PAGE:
8. pr0xy

    pr0xy New Member

    That's precisely my point. I have my MCSE on MS Windows 2003 but now with the introduction of new MS server environment I don't know what's going to happen. I have a BS in Computer Science and a MS in Information Systems Management. I'm currently working on a MSIA, and I think I'm done with IT certs.

    Regards,

    Sebastian

     
  9. TEKMAN

    TEKMAN Semper Fi!

    Well, I planned to stay in Northern Virginia; therefore, I chose George Washington University to earn my master. However, the tuition is expensive. I thought I could get some financial aid, or student loan. After taking one class at GWU, almost my whole pay check is gone into tuition. And the VA gave me only $368.00 per month, that doesn't covers $3,500.00 per class at GWU. I have never heard anything about my financial aid, and student loan. I don't think I can afford it anymore. Flipping on the otherside, SMU gives me 50% discount on tuition. Which is only under $500.00 per credit. Both schools are tier one school, and I intend to move to SoCal in two years to study at USC. Therefore, I don't really care if my master is from GWU or SMU.

    The reason I ask about the CISSP and MSA because I want to complete my Master in Telcom and Management. Then sitting on the CISSP exam by the end of next year.
     
  10. pr0xy

    pr0xy New Member

    Hi,

    I was under the impression that the rankings of 1-50 are Tier 1, 51-100 are Tier 2... etc. Last time I checked, according to US News and World Report, SMU ranked 67.

    US NEWS AND REPORTS
     
  11. RFValve

    RFValve Well-Known Member

    I wouldn't go for a master's in information security or assurance, the reality is that the IT market is so dynamic that today is security, yesterday was E-commerce and tomorrow can be something else. Master's degree are a long term investment so you wouldn't want to stay with the "security" tag in your master's when the future might require you to be specialist in something else. The best is to get a master's in IT, IS, EE, CE or CS and top it off with certifications. I would go for a master;s in a generic field and the CISSP certification.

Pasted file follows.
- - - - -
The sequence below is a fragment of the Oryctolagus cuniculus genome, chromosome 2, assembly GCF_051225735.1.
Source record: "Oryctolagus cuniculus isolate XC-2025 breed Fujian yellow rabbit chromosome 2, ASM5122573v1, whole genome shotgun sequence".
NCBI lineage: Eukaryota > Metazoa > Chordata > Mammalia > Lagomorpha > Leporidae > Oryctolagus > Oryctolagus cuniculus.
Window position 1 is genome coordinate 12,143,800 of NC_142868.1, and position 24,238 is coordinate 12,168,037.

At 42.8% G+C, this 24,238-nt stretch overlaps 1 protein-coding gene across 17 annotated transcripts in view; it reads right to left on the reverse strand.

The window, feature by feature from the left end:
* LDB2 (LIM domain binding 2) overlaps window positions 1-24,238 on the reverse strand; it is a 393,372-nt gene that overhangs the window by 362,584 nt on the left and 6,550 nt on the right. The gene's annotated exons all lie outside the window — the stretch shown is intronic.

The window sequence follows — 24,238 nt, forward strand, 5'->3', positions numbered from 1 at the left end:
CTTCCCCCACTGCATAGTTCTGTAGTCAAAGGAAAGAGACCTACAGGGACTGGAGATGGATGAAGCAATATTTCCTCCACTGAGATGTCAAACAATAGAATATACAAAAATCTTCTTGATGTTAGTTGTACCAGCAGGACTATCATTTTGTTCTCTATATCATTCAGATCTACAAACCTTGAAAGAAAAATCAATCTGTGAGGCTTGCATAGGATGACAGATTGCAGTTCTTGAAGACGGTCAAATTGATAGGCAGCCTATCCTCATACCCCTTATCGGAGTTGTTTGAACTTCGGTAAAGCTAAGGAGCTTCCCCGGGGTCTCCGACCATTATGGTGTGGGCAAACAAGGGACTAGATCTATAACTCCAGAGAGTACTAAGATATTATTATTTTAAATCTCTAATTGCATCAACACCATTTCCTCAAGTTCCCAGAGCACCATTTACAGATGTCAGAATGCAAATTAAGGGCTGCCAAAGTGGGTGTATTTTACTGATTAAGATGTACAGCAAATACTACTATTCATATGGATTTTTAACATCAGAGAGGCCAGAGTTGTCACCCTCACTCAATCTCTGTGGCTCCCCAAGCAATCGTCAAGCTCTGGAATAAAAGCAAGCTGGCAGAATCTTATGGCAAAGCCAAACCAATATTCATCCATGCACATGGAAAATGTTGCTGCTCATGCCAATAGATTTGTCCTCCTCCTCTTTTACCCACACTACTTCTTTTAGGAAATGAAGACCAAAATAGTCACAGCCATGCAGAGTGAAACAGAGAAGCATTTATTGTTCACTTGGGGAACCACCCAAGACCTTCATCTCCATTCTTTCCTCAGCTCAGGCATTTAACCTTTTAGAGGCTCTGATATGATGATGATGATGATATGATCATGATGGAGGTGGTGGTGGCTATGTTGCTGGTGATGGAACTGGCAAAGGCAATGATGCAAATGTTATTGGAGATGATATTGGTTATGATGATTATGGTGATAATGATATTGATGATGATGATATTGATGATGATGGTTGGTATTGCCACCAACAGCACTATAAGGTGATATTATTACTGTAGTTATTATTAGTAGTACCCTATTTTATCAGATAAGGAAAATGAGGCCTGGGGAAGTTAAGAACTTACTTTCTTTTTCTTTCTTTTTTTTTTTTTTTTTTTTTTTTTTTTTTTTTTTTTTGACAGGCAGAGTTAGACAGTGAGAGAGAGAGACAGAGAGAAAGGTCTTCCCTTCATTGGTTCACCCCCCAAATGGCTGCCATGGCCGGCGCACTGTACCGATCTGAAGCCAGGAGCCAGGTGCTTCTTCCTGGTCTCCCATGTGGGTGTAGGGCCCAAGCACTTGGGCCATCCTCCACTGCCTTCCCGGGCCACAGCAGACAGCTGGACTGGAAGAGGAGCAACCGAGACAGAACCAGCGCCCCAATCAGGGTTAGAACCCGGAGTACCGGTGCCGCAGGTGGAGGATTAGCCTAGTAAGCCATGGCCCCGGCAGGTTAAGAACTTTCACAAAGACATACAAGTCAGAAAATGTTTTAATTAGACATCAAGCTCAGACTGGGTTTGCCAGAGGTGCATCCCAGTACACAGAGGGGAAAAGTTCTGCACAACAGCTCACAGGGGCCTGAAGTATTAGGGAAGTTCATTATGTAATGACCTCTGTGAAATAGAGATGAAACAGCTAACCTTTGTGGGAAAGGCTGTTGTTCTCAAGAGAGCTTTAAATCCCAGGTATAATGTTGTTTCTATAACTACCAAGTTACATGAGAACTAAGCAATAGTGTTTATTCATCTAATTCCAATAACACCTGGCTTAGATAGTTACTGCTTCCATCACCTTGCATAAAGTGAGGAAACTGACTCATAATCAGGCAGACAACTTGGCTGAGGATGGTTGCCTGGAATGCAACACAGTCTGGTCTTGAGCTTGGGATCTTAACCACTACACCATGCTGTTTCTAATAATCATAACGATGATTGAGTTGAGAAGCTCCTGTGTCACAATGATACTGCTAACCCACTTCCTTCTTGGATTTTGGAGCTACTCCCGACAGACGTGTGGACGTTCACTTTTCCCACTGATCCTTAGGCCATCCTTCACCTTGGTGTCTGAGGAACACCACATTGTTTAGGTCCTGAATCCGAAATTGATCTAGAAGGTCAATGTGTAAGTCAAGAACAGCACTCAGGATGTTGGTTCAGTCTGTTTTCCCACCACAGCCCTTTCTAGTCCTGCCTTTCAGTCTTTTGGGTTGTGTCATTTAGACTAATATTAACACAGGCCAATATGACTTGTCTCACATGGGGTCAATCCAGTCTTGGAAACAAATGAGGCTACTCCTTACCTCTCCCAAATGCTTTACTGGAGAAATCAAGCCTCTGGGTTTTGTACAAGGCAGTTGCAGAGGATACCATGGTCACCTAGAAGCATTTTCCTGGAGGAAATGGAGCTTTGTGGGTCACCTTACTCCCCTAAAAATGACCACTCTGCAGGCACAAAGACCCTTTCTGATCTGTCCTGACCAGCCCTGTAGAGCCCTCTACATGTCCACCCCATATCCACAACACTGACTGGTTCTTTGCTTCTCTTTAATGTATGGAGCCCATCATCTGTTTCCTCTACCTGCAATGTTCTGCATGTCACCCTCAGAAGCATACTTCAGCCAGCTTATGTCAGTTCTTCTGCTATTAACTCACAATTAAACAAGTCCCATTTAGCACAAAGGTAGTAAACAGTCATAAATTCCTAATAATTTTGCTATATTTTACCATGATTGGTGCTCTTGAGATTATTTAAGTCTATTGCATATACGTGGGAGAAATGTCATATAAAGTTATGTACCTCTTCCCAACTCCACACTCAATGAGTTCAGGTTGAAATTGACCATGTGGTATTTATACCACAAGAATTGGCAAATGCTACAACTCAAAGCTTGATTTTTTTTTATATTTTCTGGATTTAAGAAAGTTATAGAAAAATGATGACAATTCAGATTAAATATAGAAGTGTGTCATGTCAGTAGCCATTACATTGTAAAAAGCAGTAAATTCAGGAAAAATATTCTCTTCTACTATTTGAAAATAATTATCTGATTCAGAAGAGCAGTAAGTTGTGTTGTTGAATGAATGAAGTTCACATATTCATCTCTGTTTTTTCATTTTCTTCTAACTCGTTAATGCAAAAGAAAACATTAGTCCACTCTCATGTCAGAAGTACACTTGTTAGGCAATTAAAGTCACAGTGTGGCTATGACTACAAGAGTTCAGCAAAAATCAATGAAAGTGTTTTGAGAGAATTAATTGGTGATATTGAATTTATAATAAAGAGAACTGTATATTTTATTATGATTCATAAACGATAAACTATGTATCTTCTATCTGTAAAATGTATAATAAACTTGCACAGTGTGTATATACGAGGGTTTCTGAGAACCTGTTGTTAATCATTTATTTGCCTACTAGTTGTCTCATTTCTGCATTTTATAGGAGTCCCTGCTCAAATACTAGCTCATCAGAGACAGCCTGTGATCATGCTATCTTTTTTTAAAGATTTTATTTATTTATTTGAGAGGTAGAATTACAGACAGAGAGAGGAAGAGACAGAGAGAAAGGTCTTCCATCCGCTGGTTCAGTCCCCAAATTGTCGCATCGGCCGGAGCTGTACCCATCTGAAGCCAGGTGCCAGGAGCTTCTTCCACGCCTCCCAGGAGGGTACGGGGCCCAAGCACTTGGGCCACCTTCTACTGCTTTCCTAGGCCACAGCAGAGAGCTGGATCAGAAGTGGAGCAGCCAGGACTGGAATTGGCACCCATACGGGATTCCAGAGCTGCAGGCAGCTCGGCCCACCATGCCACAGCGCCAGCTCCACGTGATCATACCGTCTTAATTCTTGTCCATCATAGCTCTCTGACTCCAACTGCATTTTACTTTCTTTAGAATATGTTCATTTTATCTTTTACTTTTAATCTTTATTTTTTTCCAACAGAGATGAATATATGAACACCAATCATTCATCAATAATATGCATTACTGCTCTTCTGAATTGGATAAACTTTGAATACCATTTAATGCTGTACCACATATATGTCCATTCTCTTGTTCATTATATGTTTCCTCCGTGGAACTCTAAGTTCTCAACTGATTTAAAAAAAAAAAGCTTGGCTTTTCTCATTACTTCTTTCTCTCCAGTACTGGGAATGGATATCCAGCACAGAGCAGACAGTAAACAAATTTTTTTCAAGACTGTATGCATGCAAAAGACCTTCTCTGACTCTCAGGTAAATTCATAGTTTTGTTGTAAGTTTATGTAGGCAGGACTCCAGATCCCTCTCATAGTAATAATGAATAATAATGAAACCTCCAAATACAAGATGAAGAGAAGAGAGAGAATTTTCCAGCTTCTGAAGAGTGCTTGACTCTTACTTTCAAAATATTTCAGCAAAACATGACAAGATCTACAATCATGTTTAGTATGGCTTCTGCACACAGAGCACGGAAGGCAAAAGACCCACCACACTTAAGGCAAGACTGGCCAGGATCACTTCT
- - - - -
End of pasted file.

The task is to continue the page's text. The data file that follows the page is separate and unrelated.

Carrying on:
The reality is that most employers in security consulting would require a CISSP rather than a master;s degree in the field so why bother with a master's degree in security when you would need to get the CISSP anyways.
     
  12. RFValve

    RFValve Well-Known Member

    I ditto this, certifications are normally a good complement to a degree but not really a replacement. Most companies expect you to have a degree but certifications play a big role when deciding among different candidates. The problem with certifications is the are too expensive to maintain and the market might change to a point that a certification might become obsolete. However, we get them mainly because the market requires them. IT certifications pay far better than a PhD for example in the IT industry.
     
  13. pr0xy

    pr0xy New Member

    Hi,

    While I agree that the IT industry is so dynamic, I really don't think you could compare information assurance to the past hype of E-commerce. I don't think information security is going anywhere soon. Now, would I go for a PhD is that field, probably not. On a master's level, definitely a different story.
     
  14. pr0xy

    pr0xy New Member

    Hi,

    Obviously were describing two different industries. I don't know where you work and have no idea what your level of experience is. I'm relatively new in the information systems industry, only 5 years experience. I work with people of all types, with different skill sets and different credentials. From my experience, especially in the government sector, certifications are great for contractor level positions. All the leads and NSPS/GS management positions consist of graduate level credentials, with little or no certification supplements. Our director is a SES-3 with a PhD in CIS and makes alot more money than a standard person whose credentials consist of certifications.